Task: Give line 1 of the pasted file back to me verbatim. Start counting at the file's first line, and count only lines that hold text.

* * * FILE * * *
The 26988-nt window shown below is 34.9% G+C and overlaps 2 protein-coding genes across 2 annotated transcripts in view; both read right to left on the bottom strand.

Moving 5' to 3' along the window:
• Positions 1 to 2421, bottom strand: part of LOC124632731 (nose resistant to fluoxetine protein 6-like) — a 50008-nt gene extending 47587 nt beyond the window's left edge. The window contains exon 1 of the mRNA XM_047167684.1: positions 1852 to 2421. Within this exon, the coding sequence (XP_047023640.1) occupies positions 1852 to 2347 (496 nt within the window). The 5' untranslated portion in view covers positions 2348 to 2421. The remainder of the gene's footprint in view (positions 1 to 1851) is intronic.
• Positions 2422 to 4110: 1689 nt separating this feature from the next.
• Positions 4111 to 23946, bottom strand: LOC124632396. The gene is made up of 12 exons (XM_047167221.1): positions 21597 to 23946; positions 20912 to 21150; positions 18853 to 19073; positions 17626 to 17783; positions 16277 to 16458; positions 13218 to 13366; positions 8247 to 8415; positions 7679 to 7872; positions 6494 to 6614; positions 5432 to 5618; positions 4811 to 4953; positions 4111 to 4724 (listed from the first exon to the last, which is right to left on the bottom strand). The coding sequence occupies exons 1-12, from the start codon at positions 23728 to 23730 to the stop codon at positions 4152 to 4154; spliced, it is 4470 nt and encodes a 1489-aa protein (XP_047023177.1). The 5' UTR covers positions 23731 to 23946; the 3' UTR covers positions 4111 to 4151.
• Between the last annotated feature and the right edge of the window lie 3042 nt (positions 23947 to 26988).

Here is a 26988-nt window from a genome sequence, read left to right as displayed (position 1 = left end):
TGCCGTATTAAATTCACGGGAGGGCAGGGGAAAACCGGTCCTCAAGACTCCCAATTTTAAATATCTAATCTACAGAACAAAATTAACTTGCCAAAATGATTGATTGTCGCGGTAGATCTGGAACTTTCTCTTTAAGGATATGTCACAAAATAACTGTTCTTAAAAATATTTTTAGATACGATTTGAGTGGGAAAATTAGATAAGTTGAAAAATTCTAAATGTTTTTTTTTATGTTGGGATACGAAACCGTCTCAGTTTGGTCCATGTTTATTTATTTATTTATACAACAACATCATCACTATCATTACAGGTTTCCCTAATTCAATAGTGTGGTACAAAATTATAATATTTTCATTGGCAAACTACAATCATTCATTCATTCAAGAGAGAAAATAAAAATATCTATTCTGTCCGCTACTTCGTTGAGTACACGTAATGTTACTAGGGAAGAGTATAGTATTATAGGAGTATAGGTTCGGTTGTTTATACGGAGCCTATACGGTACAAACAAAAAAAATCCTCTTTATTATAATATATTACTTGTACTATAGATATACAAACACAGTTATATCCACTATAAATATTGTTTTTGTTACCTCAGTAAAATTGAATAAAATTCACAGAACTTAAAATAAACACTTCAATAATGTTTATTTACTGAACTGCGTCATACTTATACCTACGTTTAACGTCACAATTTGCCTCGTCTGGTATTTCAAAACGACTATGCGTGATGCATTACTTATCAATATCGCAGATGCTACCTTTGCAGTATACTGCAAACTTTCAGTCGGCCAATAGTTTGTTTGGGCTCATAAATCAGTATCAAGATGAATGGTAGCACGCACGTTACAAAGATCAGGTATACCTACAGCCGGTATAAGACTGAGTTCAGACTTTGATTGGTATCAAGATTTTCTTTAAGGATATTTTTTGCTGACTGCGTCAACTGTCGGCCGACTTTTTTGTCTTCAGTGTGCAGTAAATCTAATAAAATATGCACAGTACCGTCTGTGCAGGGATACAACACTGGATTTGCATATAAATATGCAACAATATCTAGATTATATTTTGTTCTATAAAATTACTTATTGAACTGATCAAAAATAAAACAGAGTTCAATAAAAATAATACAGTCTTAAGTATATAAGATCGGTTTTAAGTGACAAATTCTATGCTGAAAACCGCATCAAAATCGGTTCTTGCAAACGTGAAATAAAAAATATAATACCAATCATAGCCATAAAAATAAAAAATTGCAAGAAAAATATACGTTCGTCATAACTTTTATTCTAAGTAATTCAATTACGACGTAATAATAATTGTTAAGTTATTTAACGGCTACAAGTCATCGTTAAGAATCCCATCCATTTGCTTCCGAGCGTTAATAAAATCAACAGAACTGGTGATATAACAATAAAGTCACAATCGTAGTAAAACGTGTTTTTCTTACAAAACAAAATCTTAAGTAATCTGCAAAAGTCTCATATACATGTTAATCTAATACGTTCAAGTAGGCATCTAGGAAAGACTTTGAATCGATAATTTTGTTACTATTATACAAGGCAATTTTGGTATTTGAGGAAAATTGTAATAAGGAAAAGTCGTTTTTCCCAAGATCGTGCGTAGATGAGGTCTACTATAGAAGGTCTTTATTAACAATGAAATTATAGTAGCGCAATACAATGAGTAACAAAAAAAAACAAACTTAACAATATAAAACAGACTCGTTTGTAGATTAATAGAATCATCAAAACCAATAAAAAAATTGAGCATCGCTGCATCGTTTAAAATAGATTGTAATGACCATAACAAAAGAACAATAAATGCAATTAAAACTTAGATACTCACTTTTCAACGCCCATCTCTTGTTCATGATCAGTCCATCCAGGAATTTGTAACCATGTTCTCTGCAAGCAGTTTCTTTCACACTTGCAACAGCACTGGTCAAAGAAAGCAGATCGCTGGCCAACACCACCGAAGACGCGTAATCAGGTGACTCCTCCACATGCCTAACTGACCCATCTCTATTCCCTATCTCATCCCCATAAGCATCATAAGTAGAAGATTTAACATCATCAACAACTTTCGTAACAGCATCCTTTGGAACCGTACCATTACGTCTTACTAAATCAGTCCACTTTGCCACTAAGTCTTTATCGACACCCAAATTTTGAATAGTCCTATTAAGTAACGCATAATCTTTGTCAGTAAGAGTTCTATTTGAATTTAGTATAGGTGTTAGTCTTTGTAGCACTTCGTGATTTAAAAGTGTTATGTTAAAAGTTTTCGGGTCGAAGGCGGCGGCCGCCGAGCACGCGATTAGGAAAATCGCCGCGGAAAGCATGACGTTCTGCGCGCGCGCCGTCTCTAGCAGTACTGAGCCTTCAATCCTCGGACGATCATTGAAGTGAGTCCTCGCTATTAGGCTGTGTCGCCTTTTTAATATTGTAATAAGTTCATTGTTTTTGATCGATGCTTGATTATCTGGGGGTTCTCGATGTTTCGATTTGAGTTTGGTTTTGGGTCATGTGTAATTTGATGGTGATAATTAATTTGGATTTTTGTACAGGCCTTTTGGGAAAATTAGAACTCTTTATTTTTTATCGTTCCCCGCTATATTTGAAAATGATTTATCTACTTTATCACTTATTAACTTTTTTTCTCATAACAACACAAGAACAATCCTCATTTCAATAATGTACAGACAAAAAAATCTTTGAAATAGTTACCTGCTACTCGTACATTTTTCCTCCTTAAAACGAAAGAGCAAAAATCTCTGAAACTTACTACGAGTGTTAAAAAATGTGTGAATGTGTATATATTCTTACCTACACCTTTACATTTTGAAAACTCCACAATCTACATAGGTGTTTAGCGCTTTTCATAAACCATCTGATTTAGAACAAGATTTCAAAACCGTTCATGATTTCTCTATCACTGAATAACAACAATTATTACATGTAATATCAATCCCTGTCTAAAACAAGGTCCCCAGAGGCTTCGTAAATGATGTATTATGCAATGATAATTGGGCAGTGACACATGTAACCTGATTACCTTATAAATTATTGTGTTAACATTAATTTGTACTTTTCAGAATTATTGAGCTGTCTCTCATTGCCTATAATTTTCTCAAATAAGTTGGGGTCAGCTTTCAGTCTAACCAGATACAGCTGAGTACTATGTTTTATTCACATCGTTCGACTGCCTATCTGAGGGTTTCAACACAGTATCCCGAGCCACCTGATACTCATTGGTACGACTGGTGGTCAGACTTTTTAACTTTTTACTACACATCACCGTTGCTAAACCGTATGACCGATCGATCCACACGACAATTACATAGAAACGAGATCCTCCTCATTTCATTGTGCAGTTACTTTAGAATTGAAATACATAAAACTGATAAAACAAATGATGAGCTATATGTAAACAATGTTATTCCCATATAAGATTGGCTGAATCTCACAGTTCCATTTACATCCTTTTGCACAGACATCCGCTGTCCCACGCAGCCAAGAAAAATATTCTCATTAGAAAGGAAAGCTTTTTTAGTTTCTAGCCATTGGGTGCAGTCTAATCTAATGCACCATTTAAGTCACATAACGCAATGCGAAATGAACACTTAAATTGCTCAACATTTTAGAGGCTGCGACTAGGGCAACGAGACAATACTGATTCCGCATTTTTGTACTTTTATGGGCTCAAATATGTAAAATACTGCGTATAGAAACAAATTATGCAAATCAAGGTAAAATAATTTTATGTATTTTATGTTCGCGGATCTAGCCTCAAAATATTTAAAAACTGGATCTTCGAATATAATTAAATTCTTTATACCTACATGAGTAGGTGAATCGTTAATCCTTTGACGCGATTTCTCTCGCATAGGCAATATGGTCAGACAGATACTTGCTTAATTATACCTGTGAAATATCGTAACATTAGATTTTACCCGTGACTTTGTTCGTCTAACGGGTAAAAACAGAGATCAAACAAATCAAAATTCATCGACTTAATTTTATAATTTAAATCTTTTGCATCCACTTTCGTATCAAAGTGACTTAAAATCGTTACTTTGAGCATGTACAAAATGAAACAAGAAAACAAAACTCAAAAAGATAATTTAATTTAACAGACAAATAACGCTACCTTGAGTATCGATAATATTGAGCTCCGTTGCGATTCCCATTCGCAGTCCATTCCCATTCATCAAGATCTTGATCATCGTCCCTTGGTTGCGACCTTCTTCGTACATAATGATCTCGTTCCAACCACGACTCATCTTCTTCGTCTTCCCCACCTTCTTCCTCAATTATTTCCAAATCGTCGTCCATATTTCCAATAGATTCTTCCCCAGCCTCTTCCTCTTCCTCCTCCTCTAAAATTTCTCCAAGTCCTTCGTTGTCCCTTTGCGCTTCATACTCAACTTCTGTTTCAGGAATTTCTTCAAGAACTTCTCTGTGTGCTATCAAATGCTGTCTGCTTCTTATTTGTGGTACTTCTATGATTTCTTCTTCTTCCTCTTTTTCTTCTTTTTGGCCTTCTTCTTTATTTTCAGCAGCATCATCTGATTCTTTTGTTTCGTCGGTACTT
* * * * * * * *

The 26988-nt window shown below is 34.9% G+C and overlaps 2 protein-coding genes across 2 annotated transcripts in view; both read right to left on the bottom strand.